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Why does CSS3 duplicate

  1. #00ffff = 0,255,255 and

  2. #FF00FF = (255, 0, 255), spotted by this user?

This duplication confuses, as each is listed separately on the aforementioned CSS3 link.

  • 20
    Typically things like this are done simply to preserve backward compatibility. Nothing more and nothing less. The reality is the is non-issue since most developers nowadays don’t use word/name-based color designations anyway. It’s all either a hex triplet or an RGB value of some kind to get colors that are more accurate to a designers vision. And even if there were no deep design concerns, I personally would just code a color as #00ffff or #ff00ff to be explicit about what color I want rendered. Heck, I don’t recall ever using name-based colors since the first website I code back in 1995. – JakeGould Jan 24 at 3:10
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    @AndrewT. Considering the Greek proposal has already failed, been closed and subsequently deleted, along with all the other borderline worthless language/country proposals this user advertises in his profile, we'll have to agree to disagree on just how "okay" advertising is in a username. In this case it is not even an advert, it is more an advert advertising a failed advert. – Mokubai Jan 24 at 17:12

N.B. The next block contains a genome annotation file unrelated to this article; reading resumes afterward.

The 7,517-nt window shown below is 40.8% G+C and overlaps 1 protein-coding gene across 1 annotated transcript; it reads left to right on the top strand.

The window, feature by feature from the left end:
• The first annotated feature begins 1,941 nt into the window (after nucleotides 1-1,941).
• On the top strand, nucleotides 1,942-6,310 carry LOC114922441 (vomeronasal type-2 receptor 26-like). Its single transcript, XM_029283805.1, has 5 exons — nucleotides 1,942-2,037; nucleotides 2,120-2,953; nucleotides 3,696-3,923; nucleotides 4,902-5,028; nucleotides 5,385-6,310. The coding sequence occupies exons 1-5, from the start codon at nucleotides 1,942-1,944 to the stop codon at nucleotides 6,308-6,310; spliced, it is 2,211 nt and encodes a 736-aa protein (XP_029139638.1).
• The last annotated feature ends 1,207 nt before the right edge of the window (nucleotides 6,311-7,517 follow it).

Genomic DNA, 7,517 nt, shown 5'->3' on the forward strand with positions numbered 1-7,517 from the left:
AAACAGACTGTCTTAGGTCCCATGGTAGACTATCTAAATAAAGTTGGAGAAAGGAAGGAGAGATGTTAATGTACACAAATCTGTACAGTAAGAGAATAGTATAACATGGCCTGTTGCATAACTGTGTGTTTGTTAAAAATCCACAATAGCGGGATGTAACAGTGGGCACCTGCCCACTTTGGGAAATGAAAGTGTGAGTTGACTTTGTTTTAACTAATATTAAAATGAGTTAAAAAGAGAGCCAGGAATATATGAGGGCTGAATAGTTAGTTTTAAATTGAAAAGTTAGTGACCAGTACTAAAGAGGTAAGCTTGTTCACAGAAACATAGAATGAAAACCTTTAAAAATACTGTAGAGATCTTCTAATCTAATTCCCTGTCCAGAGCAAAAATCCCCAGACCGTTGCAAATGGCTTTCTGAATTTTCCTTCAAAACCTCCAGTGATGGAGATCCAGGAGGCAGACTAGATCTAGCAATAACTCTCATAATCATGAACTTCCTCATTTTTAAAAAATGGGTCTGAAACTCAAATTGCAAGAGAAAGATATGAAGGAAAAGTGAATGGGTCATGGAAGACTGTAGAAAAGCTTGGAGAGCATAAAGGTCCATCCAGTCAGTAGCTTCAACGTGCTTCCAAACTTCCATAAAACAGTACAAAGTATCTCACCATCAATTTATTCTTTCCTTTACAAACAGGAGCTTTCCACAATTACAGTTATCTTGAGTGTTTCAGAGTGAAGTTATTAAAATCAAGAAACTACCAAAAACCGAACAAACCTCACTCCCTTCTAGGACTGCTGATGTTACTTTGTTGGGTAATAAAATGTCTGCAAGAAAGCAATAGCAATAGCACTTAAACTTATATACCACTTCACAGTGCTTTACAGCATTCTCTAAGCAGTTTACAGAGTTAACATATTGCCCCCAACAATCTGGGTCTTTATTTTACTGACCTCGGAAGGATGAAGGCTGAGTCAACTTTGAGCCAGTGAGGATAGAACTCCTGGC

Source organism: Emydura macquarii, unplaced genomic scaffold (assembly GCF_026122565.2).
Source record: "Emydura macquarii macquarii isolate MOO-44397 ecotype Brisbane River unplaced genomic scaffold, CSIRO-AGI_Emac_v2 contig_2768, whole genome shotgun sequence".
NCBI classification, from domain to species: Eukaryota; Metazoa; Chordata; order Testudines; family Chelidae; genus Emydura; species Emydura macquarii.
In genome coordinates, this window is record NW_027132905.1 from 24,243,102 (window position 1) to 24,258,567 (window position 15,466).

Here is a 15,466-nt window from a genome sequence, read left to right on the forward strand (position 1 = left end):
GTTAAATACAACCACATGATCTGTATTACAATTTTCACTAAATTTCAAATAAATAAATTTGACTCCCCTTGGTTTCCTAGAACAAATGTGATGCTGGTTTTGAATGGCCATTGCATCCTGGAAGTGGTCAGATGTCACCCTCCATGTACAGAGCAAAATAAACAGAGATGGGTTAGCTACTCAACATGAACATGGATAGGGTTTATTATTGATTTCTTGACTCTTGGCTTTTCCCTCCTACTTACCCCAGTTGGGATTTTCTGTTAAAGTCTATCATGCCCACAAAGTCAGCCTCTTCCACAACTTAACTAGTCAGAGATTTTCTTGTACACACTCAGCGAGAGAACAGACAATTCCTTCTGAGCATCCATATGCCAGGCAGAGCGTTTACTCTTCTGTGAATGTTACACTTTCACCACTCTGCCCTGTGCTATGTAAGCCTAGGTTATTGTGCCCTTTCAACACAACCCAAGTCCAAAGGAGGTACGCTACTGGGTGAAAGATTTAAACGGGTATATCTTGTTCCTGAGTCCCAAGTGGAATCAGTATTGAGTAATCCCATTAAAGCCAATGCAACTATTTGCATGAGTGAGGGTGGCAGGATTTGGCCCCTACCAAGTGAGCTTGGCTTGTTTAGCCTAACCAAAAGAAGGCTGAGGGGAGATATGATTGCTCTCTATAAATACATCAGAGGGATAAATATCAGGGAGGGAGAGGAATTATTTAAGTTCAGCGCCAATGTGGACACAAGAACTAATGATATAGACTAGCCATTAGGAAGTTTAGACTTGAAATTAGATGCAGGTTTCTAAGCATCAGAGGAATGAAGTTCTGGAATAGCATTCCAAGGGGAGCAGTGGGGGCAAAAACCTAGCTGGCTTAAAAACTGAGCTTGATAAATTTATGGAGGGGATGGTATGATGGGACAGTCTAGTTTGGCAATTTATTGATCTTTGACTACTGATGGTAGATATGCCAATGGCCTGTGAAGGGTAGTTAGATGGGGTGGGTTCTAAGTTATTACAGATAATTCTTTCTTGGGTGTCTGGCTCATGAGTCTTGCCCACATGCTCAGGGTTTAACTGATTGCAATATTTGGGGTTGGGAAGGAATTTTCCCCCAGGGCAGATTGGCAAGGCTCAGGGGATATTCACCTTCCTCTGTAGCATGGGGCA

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    @JakeGould Ah backwards compatibility. The reason why darkgray is lighter than gray. – Bakuriu Jan 24 at 19:33
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There are a few clashing/duplicate colors listed in CSS3 because the current web colors list maintained by W3C was descended from the X11 color names file.

The X Window System contained a text file that had RGB values that mapped to certain colors. This text file was shipped with all X11 installations.

Mosaic and Netscape Navigator both used the X11 color names as the basis of their colors.

Once the HTML color list was defined, instead of deprecating the duplicate and clashing colors, they simply adopted them into the list - presumably to prevent breaking older websites/browsers that used X11 colors and because X11 had defined them first.

That being said, if you use a clashing color name on a site today, it would display the W3C color instead of the X11 color.

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    Folks, please do not submit or approve proposed edits that include switching words between USA and UK spelling variations. In this particular scenario, it wasn't appropriate to change "colors" to "colours." – Run5k Jan 24 at 13:47
  • @DrZoo FYI you still earn rep from suggested edits even after 2k rep overall; the only limit is +1000 rep from suggested edits. It's just that in most cases you see it end at 2k because you can no longer suggest edits, and suggested edits don't take that long to get approved. – TylerH Jan 24 at 16:24

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